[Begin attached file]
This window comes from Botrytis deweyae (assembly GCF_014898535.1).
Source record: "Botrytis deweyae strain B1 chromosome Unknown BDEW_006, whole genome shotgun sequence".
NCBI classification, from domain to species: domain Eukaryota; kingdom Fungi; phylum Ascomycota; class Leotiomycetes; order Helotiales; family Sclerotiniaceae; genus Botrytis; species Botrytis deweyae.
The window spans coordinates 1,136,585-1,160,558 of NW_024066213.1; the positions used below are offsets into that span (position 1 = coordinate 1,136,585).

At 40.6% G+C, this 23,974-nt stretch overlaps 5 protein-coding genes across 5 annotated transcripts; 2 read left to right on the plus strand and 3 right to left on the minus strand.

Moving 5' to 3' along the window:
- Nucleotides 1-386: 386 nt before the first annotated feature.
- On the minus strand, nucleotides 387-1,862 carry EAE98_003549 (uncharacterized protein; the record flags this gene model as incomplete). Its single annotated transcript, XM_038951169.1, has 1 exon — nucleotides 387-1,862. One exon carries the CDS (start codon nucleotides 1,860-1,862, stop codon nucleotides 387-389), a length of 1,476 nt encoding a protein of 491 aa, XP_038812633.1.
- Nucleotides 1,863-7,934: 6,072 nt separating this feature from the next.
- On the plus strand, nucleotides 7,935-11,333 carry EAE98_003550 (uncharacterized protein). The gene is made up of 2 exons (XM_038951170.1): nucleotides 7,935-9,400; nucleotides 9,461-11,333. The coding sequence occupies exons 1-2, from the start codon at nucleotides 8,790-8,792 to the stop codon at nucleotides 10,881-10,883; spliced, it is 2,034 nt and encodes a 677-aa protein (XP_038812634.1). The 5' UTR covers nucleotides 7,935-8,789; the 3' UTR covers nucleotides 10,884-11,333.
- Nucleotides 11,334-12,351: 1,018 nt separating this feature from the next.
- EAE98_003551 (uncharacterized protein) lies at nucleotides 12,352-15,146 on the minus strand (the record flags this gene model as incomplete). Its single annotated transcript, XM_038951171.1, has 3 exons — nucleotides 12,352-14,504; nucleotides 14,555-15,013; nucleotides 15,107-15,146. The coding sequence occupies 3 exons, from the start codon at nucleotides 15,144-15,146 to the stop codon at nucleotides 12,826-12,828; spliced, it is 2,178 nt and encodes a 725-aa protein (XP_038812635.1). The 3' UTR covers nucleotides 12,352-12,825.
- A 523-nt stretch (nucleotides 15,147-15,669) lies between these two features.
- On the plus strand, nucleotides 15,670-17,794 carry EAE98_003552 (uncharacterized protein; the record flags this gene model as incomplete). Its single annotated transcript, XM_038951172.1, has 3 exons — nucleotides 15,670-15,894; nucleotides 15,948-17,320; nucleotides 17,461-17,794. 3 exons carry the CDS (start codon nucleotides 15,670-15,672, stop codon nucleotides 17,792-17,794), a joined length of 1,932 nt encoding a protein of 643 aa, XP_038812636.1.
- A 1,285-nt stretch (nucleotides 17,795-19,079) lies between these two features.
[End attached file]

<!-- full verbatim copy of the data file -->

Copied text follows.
This window comes from Botrytis deweyae (assembly GCF_014898535.1).
Source record: "Botrytis deweyae strain B1 chromosome Unknown BDEW_006, whole genome shotgun sequence".
NCBI classification, from domain to species: domain Eukaryota; kingdom Fungi; phylum Ascomycota; class Leotiomycetes; order Helotiales; family Sclerotiniaceae; genus Botrytis; species Botrytis deweyae.
The window spans coordinates 1,136,585-1,160,558 of NW_024066213.1; the positions used below are offsets into that span (position 1 = coordinate 1,136,585).

At 40.6% G+C, this 23,974-nt stretch overlaps 5 protein-coding genes across 5 annotated transcripts; 2 read left to right on the plus strand and 3 right to left on the minus strand.

Moving 5' to 3' along the window:
- Nucleotides 1-386: 386 nt before the first annotated feature.
- On the minus strand, nucleotides 387-1,862 carry EAE98_003549 (uncharacterized protein; the record flags this gene model as incomplete). Its single annotated transcript, XM_038951169.1, has 1 exon — nucleotides 387-1,862. One exon carries the CDS (start codon nucleotides 1,860-1,862, stop codon nucleotides 387-389), a length of 1,476 nt encoding a protein of 491 aa, XP_038812633.1.
- Nucleotides 1,863-7,934: 6,072 nt separating this feature from the next.
- On the plus strand, nucleotides 7,935-11,333 carry EAE98_003550 (uncharacterized protein). The gene is made up of 2 exons (XM_038951170.1): nucleotides 7,935-9,400; nucleotides 9,461-11,333. The coding sequence occupies exons 1-2, from the start codon at nucleotides 8,790-8,792 to the stop codon at nucleotides 10,881-10,883; spliced, it is 2,034 nt and encodes a 677-aa protein (XP_038812634.1). The 5' UTR covers nucleotides 7,935-8,789; the 3' UTR covers nucleotides 10,884-11,333.
- Nucleotides 11,334-12,351: 1,018 nt separating this feature from the next.
- EAE98_003551 (uncharacterized protein) lies at nucleotides 12,352-15,146 on the minus strand (the record flags this gene model as incomplete). Its single annotated transcript, XM_038951171.1, has 3 exons — nucleotides 12,352-14,504; nucleotides 14,555-15,013; nucleotides 15,107-15,146. The coding sequence occupies 3 exons, from the start codon at nucleotides 15,144-15,146 to the stop codon at nucleotides 12,826-12,828; spliced, it is 2,178 nt and encodes a 725-aa protein (XP_038812635.1). The 3' UTR covers nucleotides 12,352-12,825.
- A 523-nt stretch (nucleotides 15,147-15,669) lies between these two features.
- On the plus strand, nucleotides 15,670-17,794 carry EAE98_003552 (uncharacterized protein; the record flags this gene model as incomplete). Its single annotated transcript, XM_038951172.1, has 3 exons — nucleotides 15,670-15,894; nucleotides 15,948-17,320; nucleotides 17,461-17,794. 3 exons carry the CDS (start codon nucleotides 15,670-15,672, stop codon nucleotides 17,792-17,794), a joined length of 1,932 nt encoding a protein of 643 aa, XP_038812636.1.
- A 1,285-nt stretch (nucleotides 17,795-19,079) lies between these two features.